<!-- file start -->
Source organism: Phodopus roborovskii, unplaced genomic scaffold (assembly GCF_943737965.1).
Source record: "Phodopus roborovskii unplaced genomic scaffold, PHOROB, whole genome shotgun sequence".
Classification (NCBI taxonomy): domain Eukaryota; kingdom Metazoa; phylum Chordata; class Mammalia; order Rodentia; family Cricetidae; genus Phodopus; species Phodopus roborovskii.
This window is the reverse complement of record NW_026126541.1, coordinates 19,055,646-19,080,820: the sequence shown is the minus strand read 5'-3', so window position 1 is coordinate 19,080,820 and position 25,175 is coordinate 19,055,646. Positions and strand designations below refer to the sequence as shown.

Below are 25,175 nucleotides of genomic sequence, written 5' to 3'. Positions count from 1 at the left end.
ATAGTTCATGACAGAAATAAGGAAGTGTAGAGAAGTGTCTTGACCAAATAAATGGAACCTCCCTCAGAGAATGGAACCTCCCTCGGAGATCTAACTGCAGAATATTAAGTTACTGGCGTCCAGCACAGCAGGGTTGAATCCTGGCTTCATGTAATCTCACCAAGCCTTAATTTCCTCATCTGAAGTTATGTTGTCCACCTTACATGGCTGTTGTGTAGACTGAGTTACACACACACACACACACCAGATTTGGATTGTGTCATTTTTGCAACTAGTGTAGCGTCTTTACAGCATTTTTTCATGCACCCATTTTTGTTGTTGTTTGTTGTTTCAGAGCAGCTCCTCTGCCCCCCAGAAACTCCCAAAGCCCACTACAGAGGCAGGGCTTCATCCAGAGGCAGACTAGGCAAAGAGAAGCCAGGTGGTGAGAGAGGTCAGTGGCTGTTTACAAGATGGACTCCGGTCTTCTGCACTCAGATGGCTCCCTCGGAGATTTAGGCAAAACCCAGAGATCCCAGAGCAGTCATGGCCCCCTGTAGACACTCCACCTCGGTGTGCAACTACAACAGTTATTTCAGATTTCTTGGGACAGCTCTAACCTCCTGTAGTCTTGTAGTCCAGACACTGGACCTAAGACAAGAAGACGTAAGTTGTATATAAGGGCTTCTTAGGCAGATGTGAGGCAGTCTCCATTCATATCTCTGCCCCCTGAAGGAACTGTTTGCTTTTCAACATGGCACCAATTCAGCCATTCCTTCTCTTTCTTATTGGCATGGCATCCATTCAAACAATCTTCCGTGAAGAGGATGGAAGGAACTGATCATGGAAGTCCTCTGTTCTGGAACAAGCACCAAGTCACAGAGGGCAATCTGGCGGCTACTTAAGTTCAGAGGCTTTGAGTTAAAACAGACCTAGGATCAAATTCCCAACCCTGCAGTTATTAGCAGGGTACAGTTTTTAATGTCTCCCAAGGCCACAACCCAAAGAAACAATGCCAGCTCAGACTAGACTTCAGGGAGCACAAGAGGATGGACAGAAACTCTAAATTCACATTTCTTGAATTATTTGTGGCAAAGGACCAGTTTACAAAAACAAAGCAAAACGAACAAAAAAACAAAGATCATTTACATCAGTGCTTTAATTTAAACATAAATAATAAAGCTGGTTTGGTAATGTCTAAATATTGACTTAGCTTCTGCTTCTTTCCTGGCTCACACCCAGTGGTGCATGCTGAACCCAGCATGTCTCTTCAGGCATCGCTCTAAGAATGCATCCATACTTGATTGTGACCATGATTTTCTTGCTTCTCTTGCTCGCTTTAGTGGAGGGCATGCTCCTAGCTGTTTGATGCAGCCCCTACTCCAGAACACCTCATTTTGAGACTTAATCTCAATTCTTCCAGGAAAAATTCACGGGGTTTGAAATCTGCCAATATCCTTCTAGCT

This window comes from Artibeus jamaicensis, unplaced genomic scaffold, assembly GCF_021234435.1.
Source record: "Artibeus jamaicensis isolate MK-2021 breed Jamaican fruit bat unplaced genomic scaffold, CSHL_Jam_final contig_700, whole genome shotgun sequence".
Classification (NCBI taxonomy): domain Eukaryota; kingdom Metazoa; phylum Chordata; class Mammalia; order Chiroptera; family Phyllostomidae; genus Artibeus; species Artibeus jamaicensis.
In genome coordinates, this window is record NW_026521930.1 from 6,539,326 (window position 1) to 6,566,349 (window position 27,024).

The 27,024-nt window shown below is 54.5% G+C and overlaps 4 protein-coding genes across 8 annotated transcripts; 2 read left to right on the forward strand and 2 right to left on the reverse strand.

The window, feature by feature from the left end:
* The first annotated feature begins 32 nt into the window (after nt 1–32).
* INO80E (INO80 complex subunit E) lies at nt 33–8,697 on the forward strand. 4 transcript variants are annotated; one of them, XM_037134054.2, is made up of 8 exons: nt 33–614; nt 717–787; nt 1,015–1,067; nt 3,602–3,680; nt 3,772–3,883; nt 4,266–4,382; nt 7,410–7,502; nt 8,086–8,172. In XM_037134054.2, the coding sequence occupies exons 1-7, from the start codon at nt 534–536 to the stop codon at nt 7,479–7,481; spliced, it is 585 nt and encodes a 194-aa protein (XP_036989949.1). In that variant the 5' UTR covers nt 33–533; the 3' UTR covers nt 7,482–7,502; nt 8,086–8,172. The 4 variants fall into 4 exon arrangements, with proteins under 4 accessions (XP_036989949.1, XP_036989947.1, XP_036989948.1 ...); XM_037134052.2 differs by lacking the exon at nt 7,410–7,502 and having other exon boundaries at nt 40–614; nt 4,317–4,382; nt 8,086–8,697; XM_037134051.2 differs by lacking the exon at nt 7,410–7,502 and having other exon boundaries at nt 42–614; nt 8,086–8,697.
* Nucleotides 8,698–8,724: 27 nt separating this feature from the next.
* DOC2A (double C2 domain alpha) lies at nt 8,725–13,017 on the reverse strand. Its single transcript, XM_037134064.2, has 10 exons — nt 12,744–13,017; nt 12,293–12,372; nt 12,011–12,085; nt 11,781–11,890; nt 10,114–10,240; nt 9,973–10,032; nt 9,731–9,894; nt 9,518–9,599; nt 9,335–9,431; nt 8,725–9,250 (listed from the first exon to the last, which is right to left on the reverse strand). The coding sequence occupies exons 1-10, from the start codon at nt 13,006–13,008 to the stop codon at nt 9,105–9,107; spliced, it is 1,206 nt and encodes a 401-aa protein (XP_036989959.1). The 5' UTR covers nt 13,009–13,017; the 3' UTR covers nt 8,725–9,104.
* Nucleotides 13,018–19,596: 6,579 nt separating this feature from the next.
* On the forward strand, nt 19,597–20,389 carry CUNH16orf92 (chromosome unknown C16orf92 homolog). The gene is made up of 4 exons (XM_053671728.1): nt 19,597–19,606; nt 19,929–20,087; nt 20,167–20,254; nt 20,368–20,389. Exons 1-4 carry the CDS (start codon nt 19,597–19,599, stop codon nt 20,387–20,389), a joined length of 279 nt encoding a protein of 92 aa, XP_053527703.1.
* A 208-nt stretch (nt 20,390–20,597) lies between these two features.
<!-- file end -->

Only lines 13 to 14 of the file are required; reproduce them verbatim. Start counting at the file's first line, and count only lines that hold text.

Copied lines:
* The first annotated feature begins 32 nt into the window (after nt 1–32).
* INO80E (INO80 complex subunit E) lies at nt 33–8,697 on the forward strand. 4 transcript variants are annotated; one of them, XM_037134054.2, is made up of 8 exons: nt 33–614; nt 717–787; nt 1,015–1,067; nt 3,602–3,680; nt 3,772–3,883; nt 4,266–4,382; nt 7,410–7,502; nt 8,086–8,172. In XM_037134054.2, the coding sequence occupies exons 1-7, from the start codon at nt 534–536 to the stop codon at nt 7,479–7,481; spliced, it is 585 nt and encodes a 194-aa protein (XP_036989949.1). In that variant the 5' UTR covers nt 33–533; the 3' UTR covers nt 7,482–7,502; nt 8,086–8,172. The 4 variants fall into 4 exon arrangements, with proteins under 4 accessions (XP_036989949.1, XP_036989947.1, XP_036989948.1 ...); XM_037134052.2 differs by lacking the exon at nt 7,410–7,502 and having other exon boundaries at nt 40–614; nt 4,317–4,382; nt 8,086–8,697; XM_037134051.2 differs by lacking the exon at nt 7,410–7,502 and having other exon boundaries at nt 42–614; nt 8,086–8,697.